It's my first time playing a magic-user, and I hadn't realised just how restricted options were in terms of combat: as a 1st Level I have only one spell as well, and none of my options are offensive in nature. I just about killed some of the grey-skins with my staff, and I had wits enough to make flame-bombs from flasks of oil. I'm hoping that I can level up (safely) over the next session, and possibly start the path towards offensive capabilities.

Having more than three hit points would also be handy.

Monday, 16 July 2012

A quick note on Ammo Maths

Some time ago I wrote about a curious little thought that I had had when writing out an ammo mechanic for the zombie game that I will get around to one of these days. I duly set about working on some all powerful equation that would calculate everything. This is what (some) mathematicians do, I did it quite often during my PhD: you reach to try and prove everything, building up from small cases until you have it all.
Except that that doesn't happen all too often in my experience. Instead, you find that the particular case you are looking in to has no easy way of stating it, and in particular, no nice way of explaining it to someone. You can talk in generalities, but often you are glossing over details. You don't find the "beauty" that you are looking for.

That's what happened to me while I was looking for my formula for the "Ammo Maths" problem. It dawned on me during one of those times I have been working on the problem that I was going about it all the wrong way. Sure, the formula(s), when complete, would have some novelty value or interest. But they, in themselves, weren't the interesting thing. In the first case, it would be great to know the answers to the two questions I asked originally.

But more importantly, it would be better to have a meaningful answer to the general case. There is no point in presenting a formula really. Who would use it? Instead, I'm working on typesetting the tables that (may) accompany the mechanic. They could be useful to GMs or players so that they have some idea about just how many shots they might get off. Having a narrative mechanic is a way of avoiding counting bullets and shells, but it would still be good for people to have some idea of just how high up the food chain they are.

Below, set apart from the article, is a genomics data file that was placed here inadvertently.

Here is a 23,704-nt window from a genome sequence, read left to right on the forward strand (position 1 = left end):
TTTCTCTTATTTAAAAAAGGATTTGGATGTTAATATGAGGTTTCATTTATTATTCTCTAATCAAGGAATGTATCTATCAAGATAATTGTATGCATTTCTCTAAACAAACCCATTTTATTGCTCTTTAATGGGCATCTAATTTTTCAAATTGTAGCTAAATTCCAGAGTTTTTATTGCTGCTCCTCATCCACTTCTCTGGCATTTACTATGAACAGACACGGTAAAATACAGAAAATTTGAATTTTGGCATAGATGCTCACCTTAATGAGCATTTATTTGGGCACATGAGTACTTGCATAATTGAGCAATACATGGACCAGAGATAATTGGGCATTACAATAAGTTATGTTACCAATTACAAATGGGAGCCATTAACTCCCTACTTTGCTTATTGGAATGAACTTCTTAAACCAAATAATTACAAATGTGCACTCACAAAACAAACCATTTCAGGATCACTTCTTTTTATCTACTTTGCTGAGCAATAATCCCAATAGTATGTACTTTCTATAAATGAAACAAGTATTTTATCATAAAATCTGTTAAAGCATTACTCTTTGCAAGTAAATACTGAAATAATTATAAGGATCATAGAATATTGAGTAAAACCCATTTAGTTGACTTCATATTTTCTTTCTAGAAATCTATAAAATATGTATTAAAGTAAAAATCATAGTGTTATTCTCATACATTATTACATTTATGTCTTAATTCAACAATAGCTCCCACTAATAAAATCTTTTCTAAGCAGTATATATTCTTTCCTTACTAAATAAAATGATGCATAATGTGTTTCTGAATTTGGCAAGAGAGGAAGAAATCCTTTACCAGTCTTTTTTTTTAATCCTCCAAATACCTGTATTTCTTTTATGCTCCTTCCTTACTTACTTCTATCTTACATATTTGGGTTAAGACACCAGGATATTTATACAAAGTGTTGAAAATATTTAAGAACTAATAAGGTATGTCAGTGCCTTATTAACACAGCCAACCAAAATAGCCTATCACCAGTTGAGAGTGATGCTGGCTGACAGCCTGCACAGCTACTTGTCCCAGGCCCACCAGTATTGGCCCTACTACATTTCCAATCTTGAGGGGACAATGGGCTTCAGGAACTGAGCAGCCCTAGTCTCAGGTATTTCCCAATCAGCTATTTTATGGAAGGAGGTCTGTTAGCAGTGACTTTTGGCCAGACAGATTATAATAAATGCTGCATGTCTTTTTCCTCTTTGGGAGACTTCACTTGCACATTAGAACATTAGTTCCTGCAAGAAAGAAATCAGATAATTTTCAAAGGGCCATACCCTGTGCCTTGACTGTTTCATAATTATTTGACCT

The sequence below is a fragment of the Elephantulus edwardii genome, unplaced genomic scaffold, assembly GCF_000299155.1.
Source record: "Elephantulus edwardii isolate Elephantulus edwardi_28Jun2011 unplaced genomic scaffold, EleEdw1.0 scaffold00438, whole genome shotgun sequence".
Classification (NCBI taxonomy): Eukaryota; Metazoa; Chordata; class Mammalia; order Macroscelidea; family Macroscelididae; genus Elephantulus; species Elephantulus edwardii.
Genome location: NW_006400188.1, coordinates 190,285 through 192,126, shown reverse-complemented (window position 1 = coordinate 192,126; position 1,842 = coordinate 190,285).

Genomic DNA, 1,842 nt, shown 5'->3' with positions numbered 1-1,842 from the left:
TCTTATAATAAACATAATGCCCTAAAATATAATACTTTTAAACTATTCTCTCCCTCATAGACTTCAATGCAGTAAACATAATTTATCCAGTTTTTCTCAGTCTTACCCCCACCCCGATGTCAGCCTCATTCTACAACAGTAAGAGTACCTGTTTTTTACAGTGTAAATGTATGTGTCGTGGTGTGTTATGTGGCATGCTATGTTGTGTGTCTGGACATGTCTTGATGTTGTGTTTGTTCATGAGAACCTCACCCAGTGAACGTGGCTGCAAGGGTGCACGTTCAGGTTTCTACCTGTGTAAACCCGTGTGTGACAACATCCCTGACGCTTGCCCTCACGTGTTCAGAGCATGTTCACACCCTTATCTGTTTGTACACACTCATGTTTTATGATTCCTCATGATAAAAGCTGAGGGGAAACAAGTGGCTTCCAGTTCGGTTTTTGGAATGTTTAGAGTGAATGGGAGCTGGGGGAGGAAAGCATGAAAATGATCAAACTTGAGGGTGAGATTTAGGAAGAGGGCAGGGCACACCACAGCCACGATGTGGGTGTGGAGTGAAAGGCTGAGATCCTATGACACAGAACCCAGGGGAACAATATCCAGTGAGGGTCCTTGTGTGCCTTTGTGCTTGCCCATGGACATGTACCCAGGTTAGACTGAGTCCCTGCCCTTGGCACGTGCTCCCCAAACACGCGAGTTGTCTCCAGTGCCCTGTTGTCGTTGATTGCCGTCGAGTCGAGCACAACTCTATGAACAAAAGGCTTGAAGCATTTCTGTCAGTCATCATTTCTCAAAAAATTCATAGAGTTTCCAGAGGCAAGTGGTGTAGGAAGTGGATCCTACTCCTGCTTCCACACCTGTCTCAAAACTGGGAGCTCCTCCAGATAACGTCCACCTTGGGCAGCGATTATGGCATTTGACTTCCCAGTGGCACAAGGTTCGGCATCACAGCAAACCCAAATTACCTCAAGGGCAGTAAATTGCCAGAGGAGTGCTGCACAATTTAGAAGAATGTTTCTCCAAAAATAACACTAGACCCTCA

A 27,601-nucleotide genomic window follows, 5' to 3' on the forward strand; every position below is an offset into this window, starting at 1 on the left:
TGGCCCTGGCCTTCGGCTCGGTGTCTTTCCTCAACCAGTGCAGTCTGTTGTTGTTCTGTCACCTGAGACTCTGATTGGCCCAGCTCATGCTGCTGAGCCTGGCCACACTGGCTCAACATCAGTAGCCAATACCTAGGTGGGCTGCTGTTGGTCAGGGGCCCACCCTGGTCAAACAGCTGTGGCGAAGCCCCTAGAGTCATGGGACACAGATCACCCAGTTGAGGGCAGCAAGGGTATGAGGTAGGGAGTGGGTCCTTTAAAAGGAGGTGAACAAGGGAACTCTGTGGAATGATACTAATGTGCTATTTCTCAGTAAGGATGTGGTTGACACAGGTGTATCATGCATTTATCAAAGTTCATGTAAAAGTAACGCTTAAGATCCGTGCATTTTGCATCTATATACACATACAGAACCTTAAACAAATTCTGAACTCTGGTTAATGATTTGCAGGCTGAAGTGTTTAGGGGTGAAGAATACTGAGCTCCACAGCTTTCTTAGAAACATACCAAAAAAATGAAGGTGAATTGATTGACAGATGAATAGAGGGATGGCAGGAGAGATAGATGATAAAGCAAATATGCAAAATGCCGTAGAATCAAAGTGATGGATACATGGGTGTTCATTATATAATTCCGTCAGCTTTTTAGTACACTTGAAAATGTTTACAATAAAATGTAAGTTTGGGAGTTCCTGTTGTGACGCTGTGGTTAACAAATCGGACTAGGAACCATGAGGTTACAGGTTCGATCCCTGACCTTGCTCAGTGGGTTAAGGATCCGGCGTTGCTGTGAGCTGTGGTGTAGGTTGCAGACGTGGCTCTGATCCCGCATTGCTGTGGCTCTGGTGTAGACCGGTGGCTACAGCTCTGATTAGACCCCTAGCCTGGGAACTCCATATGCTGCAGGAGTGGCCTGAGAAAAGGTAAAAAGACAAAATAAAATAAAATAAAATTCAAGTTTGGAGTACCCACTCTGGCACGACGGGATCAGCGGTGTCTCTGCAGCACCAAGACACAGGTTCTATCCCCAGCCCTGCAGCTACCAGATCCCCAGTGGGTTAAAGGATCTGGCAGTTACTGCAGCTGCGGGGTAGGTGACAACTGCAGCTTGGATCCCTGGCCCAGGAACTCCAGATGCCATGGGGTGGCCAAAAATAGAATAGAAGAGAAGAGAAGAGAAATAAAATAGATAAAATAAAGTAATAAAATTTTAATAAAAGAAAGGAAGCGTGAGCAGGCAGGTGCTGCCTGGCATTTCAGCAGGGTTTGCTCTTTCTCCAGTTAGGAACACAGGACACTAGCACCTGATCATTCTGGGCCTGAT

So that's what I'm checking at the moment, what the numbers say and tell us, and then I will typeset it (which takes a little time as my HTML for tables is hopeless; I'll be copying and pasting over from word processor instead).

Friday, 13 July 2012

Games Night: OD&D in Yoon-Suin

It was games night on Tuesday, and me, Patrick and the Whimsybomb-man met up with noisms at the Scythe to continue our adventures in a setting that noisms has been toiling away on for years. Yoon-Suin is a strange place, humans and demi-humans live side-by-side in the city of Silaish Vo, it seems corruption is everywhere and magic is loose and free.

Patrick and W's PCs are a human fighter and a human magic-user; I am a Slugman Magic-user (look here for noisms' pictures of slugmen) - in this setting that essentially gives me a caste-style bonus, as slugmen are more highborn than humans. This comes out in the way that I roleplay him a little as Hugh Laurie in Blackadder.

Yoon-Suin is very fresh as a setting. What do I mean? We don't know what the world is like. noisms has it all on paper and in his head. There are no orcs and goblins that are a bit Lords of the Rings-ish. So far we've fought humans, moths and been really careful around scorpions. The small creatures are really scary and deadly from what we've seen. We captured an immortal man-beast, the Old King aka the Mad Eunuch, and took him to the Guild of Sages. We found a man made of clay, and ran away as quickly as possible when we got the distinct feeling that the DM was telling us we were extremely outclassed.

The Eastern feel to the setting is also really great. Silaish Vo in description reminds me of a mix of Mos Eisley, Hong Kong, perpetual street markets, and bizarrely it makes me think of William Gibson's work, but I can't put my finger on why...

This is the first campaign I've played using OD&D too. Great so far, reall enjoying it. At first it was mildly frustrating that as a magic-user the only weapons I am allowed are daggers and staffs. Now I'm starting to think more tactically - in fact, while this might be my character's first adventure, he has probably had to deal with miscreants and adventurous incidents in the past in order to get to Level 1. So he must have come up against this, being in a position where he has a spell and a knife and that's it. And he survived.

Maybe thinking about that I can figure out how to continue to keep him alive...

Next Games Night: more Yoon-Suin!